Available through the Gininderra Press website
Price $18 (plus postage).
Anne has won many poetry awards in Fellowship of Australian Writers Tasmania competitions and has been published in Best Australian Poems, 2010, and other Australian anthologies, and has been Highly Commended in Island Magazine’s Gwen Harwood Poetry Award (2006).
Anne was also the winner of the 1999 Banjo Paterson Poetry Prize (Orange Arts Council).
Anne is currently working on a collection of raps for kids about freshwater creatures. Here is the
we can rap a little or rap A LOTTLE!
I’m the larval stage of a salamander,
but I don’t want to change and climb on your veranda,
for I’m telling you now, with no ifs or maybes,
we need no adult form for us to have babies.We have gills and six tentacles which waft around our head,
our tentacles have tentacles, purple, brown or pink or red.
We have a broad head, four legs and a tail
and a superpower that’s been rarely known to fail,
if we lose a limb or tail to a predator’s bite
we can grow that bit again and set ourselves right.
I’m not just a smiley face and a four-footed dancer,
I’m helping science find a cure for cancer,
for my superpower of regeneration
could help humans grow back limbs after amputation.
Come and rap with me, the amazing axolotl,
we can rap it slowly or go FULL THROTTLE!
Let me tell you one thing that really gets me riled,
axolotls are nearly extinct in the wild.
We come from the lakes of central Mexico,
but home to those lakes we cannot go,
>for you humans have made an unwelcome contribution
to our near extinction through expansion and pollution,
and you’ve introduced carp and tilapia fish.
Won’t you fish those monsters out and put them on a dish?
>Come and rap with me, the amazing axolotl,
we can rap a little or rap A LOTTLE!
People may need permits to keep me in Australia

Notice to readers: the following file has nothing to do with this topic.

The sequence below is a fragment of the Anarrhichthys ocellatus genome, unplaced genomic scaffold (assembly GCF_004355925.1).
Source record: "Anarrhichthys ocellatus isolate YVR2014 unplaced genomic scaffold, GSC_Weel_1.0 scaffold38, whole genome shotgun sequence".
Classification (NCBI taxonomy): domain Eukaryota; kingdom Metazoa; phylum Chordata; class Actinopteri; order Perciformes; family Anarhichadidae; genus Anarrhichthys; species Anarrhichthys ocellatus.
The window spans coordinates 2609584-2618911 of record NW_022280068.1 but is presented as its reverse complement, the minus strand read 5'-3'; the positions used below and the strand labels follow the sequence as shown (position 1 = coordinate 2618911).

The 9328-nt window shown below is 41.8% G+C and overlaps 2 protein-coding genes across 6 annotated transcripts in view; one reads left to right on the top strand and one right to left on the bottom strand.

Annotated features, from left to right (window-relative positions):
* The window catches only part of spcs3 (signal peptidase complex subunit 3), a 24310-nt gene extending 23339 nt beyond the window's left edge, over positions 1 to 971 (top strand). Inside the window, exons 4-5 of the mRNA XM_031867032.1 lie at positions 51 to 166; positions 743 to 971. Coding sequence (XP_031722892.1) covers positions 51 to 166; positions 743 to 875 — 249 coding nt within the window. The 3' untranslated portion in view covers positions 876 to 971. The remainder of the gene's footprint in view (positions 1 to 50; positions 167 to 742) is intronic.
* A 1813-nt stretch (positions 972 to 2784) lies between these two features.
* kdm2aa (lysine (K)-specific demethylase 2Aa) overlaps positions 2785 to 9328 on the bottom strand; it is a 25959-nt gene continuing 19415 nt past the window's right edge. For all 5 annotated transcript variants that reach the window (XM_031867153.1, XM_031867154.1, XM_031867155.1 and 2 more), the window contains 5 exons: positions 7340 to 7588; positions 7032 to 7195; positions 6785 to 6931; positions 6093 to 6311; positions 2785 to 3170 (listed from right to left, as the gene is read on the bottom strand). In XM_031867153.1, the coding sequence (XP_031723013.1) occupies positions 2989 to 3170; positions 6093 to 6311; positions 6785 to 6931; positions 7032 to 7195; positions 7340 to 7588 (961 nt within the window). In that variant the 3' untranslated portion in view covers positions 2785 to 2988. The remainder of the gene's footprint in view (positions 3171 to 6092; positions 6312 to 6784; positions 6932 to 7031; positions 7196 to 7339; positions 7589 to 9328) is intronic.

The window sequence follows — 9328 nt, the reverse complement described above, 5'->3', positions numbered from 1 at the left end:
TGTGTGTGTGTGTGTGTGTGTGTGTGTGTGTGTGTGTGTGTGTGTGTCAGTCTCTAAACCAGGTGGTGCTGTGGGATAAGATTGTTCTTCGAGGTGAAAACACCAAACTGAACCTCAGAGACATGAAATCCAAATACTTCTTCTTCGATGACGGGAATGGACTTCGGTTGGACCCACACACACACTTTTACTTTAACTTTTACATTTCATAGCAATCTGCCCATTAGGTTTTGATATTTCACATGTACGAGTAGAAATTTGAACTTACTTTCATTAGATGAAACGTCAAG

to prevent yet another ecological failure.
Setting me free would earn you no praise
for I’d endanger native critters in your waterways
slurping fish, worms and insects without distinction,
like tilapia and carp, I’d drive others to extinction.
Come an rap with me, the amazing axolotl,
we can rap it slowly or go FULL THROTTLE
I’ll stay safe in a tank, but don’t put me in a bottle,
I’m a critically endangered AMAZING AXOLOTL.
Anne was the poetry editor of Birdsong, a celebration of Bruny Island birds. This collection of poetry, essays and artworks, published in 2014. Here is one of Anne’s poems from the collection.
Kayaking Captain Cook Creek, I still my paddle blades
to approach a flotilla of swans
and an Oxbridge syllogism
fills the dripping pause,
All swans are white,
these birds are swans,
these swans, therefore, are white.
The black feathers which float before me
flout the northern premise of the dons.
I hunch to glide beneath a bridge’s concrete pillars.
Dodging fishing lines, my thoughts reel in platelets of a time
which bleeds down from Mount Cook and Mount Mangana:
men in buttoned coats and breeches scooping
water from this creek, ringing the woods with iron axes,
blazing pademelons with muzzle loaders;
and the Nuenone standing witness to a singular event
which turned antipodean logic on its head:
All men are black
these strangers are men,
these men, therefore, are …
Beige as cowries?
Pink, puce and blue as sunset?
Ash white as revenant ancestors?
Children splash and squeal in the curling fringe of ocean,
blessed and cursed with scant rememberings of Truganini
surviving her first horror.
Swans quiver, flap wings, blow bugle beaks,
trundle the creek mouth in a gawky lift off to an airborne arrowing,
then they dip and settle, feather-soft yet wary,
further out upon the sun-shocked bay.
Read more of Anne’s poems on The Write Stuff Showcase of Tasmanian Poetry.